Feel-good fun? Yes. A symbol of power? No. It's time to redefine our relationship with shoes at work, says Stylist's Anna Brech...
Women have a centuries-long relationship with heels. And, like all good relationships, it needs to be healthy and balanced.
Yes, we may want heels to make us feel good and powerful - sexy, even, if the occasion warrants it. But we shouldn't need them to be any of these things.
Which is why the case this week of the receptionist sent home for refusing to wear heels is so galling.
Something we thought we had a choice over has morphed into an expectation, coated in words such as "smart", "formal" and "work-appropriate".
When smart means sexy
Let's get this straight: there is nothing "smart" about wearing heels. The argument is entirely flawed.
Flats have been gaining major fashion kudos in recent years but even if they hadn't, there is no reason why a standard pair of brogues couldn't be classed as appropriate work wear.
The only thing that sets heels apart are their cultural association with women. They are dense with the linguistics of femininity and sensuality.
So when someone frames the need for heels at work under "smart", what they're really asking for (whether they know it or not) is "sexy".
Stylist contributor Amy Swales agrees. "What we're dealing with here is other people's perceptions of heels. The people who are confusing 'smart' with 'flattering', and flattering = taller = sexier/more attractive. And there's no reason in this day and age that women should have to be any of those things in the workplace."
And yet, a whole stream of women would agree that heels do make them feel powerful and good about themselves in a work environment. And this has nothing to do with sexiness.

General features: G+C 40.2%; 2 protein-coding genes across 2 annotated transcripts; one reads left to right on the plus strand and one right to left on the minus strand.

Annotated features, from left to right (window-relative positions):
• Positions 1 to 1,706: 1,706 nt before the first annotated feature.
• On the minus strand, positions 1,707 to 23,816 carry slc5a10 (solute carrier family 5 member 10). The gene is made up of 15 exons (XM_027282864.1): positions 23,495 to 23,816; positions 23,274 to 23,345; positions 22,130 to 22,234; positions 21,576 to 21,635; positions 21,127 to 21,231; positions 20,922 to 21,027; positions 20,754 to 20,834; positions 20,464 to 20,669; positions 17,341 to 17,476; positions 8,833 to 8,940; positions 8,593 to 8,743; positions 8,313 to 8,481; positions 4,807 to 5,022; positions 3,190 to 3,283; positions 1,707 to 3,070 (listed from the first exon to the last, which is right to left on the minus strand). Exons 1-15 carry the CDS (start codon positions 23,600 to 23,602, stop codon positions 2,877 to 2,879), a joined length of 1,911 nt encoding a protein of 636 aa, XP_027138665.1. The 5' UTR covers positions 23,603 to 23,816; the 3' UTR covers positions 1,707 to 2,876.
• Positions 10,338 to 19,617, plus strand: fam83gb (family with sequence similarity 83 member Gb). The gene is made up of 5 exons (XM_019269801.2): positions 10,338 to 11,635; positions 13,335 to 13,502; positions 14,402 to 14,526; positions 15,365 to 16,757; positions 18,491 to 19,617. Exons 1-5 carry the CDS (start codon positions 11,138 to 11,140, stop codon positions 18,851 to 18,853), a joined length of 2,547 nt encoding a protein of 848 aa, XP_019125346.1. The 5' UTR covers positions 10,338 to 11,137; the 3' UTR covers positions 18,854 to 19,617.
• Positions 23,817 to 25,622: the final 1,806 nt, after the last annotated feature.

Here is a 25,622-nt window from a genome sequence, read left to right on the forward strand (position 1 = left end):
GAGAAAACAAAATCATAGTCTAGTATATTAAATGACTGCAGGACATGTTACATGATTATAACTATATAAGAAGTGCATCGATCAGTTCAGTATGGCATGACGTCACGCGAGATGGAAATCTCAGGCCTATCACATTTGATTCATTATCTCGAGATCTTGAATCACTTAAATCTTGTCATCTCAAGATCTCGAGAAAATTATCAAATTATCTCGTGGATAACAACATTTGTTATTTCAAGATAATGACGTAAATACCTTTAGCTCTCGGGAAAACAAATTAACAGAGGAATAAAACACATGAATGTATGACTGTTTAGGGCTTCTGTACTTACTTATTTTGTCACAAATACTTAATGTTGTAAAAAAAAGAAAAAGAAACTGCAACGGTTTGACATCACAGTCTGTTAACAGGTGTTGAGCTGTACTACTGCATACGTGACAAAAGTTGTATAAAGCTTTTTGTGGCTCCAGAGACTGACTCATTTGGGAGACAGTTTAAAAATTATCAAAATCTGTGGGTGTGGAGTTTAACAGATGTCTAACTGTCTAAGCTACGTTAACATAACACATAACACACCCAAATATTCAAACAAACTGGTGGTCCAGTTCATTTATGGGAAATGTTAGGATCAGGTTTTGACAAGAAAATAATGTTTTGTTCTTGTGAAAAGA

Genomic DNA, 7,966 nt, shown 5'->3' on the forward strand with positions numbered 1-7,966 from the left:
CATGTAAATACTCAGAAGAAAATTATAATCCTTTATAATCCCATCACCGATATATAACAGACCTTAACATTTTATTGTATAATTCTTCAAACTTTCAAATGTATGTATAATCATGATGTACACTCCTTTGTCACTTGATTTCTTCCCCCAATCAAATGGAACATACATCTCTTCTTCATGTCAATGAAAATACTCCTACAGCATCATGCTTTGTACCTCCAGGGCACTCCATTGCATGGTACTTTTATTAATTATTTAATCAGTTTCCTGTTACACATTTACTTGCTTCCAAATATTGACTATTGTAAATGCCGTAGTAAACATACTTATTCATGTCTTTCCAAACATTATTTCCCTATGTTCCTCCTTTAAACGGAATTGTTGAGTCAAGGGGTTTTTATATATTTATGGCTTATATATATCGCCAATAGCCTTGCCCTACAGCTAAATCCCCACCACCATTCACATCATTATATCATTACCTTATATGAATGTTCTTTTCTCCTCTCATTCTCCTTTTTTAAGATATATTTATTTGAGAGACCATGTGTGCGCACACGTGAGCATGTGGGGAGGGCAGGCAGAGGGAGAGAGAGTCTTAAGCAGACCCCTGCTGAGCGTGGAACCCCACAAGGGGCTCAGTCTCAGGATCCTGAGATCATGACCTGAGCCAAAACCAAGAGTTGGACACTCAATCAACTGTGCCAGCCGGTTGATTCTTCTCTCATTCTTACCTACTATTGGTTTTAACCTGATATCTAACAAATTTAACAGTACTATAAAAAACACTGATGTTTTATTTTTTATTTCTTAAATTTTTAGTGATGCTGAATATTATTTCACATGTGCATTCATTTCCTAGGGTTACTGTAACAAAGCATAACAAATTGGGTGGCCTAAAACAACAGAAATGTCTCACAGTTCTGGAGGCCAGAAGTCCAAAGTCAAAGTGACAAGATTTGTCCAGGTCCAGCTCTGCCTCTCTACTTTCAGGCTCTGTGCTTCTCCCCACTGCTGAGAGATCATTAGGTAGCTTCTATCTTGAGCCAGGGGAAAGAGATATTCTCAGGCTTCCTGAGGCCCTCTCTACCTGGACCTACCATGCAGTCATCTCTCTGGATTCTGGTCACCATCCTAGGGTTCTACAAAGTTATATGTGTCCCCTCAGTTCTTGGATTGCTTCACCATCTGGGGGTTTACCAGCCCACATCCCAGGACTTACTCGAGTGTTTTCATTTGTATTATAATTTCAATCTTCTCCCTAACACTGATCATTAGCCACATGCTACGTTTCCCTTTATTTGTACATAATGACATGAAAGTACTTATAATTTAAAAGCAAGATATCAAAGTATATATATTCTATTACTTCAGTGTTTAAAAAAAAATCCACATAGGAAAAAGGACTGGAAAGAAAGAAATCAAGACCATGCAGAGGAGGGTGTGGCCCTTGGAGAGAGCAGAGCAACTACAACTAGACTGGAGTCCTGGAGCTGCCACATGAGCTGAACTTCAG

"I don’t wear heels very often as I find them hard to walk in, but when I do wear them they definitely make me feel more powerful and ‘smartly’ dressed," says Stylist writer Sarah Biddlecombe. "They make me walk taller – but for me, this has nothing to do with trying to match the height of men around me. I’ve never specifically been told to wear them but I will always wear them when wanting to impress."
"I started wearing heels to work when I got a promotion and felt like I should start dressing the part," says ShortList content marketing manager Victoria Gray. "Obviously working in a fashionable place, I felt like wearing heels would add the finishing touch to a smart-casual work look. So as well as buying more smart shirts and dresses, I bought a cheap pair of black heels to keep under my desk. Standing at 5’2” and working in a team with a lot of men, I also enjoy the feeling of increasing my height, so wearing heels makes me stand taller and take myself a bit more seriously, which is a great confidence boost."
The ultimate power tool?
It's not hard to see where the confusion between sexy, smart and powerful comes from.
Look at any "power woman" depicted on TV in recent years and there's a good chance she'll come packaged up with a five-inch pair of heels.